This is the concluding part of Nkem Ndem‘s Maputo with Google recap. Click HERE to read the first part of the trip.
How do you cajole your body to wake up when it is still lazy form the sumptuous and rather heavy meal you had the night before?
It was difficult waking up on my first morning in Maputo. The weather was cozy, the scent in the room was oddly intoxicating. The sheets were so soft, it almost seemed like a taboo peeling myself away from them.
The Google Team had left the itinerary for our first day on the coffee table the day before, and it seemed quite straightforward: breakfast, training by the Google team, day tour of Maputo, lunch, chill time, then dinner.
It was the thought of missing out on breakfast that had me heading to the shower. I woke up 8.30am and had only about 30 minutes to get to the restaurant before breakfast buffet was closed.
The breakfast was a feast. Everything was delicious.
After breakfast, we proceeded to the training session with the Google team. This training was an important aspect of the trip as it was aimed at educating us on how to use certain Google apps, including the Google App, Voice Search, Google Maps, Google Translate, Google Go and Google Photos while on the trip to make our journey easy and stress-free.
Here are some of the fact we were given:
- The Google app shows the user cards that might be useful, for example – the time at home, or a currency converter, and useful local phrases;
- The Voice Search allows the user to ask Google questions and get instant spoken answers, which is perfect for traveling when you don’t have enough hands/eyes to type and read answers;
- Type or tap the mic on the search bar in Maps and speak your destination to get directions, see current traffic conditions, public transit stations, satellite imagery e.t.c of your destination or places nearby.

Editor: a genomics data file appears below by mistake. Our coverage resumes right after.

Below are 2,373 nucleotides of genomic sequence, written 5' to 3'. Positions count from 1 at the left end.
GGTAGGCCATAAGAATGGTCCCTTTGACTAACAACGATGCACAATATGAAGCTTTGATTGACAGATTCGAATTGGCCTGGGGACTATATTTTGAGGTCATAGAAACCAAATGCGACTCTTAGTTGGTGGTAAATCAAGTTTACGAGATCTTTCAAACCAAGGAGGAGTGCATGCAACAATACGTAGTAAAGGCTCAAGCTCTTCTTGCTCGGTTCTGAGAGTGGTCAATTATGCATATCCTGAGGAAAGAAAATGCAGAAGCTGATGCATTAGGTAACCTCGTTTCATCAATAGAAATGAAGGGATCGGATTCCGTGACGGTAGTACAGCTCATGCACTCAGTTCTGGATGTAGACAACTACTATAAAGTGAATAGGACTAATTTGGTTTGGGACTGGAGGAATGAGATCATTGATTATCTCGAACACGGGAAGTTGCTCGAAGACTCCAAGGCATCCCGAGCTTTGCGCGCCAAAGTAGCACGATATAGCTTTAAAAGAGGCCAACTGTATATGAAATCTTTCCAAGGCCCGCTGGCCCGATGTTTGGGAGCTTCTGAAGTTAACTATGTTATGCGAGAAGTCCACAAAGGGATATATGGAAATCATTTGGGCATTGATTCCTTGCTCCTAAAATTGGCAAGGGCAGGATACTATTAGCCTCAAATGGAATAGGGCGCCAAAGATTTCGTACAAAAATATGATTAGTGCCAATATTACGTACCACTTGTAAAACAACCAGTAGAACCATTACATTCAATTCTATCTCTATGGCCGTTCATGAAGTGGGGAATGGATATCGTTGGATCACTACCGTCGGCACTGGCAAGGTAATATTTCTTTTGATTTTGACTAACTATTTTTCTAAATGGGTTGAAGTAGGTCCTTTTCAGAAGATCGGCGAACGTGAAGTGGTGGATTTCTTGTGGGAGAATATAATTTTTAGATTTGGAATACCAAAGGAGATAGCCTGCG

- Google Go provides you with a lighter, faster way to search. Web pages load quickly, smart word suggestions help you search faster with minimal typing, and failed search requests are retired in the background so that you are notified when the results are ready.
- Google photos automatically curate your best photos and videos, and the places you visited, in a beautiful, chronological narrative. You can edit, backup and share photos from within the app. And if you want to look back on your trip days and weeks from now, all you have to do is say: “OK Google, show me my photos from Maputo.” All the photos that you took and saved to the cloud in Maputo during this trip (and any other!) will appear.
- Google Translate works as an interpreter in your pocket. Speak, type, take a photo or write anything and the app will easily decode it for you. It speaks 103 languages and learns from you as you use it.
After the training, we went on the day-tour to Maputo. We were all in a long white bus, with a tour guide who seemed to know every single information about Maputo.
First, we headed to FIEMA – Feira de Artesanato, Flores e Gastronomica, a craft market in Maputo where tourists can find a myriad of handmade local crafts to take home from as souvenir. However, on our way, we saw a group of women adorned in the traditional Capulana – a symbol fabric for Mozambican women, usually about 2 metres long, printed with African patterns and contrasting colours, a true work of art and full of meaning.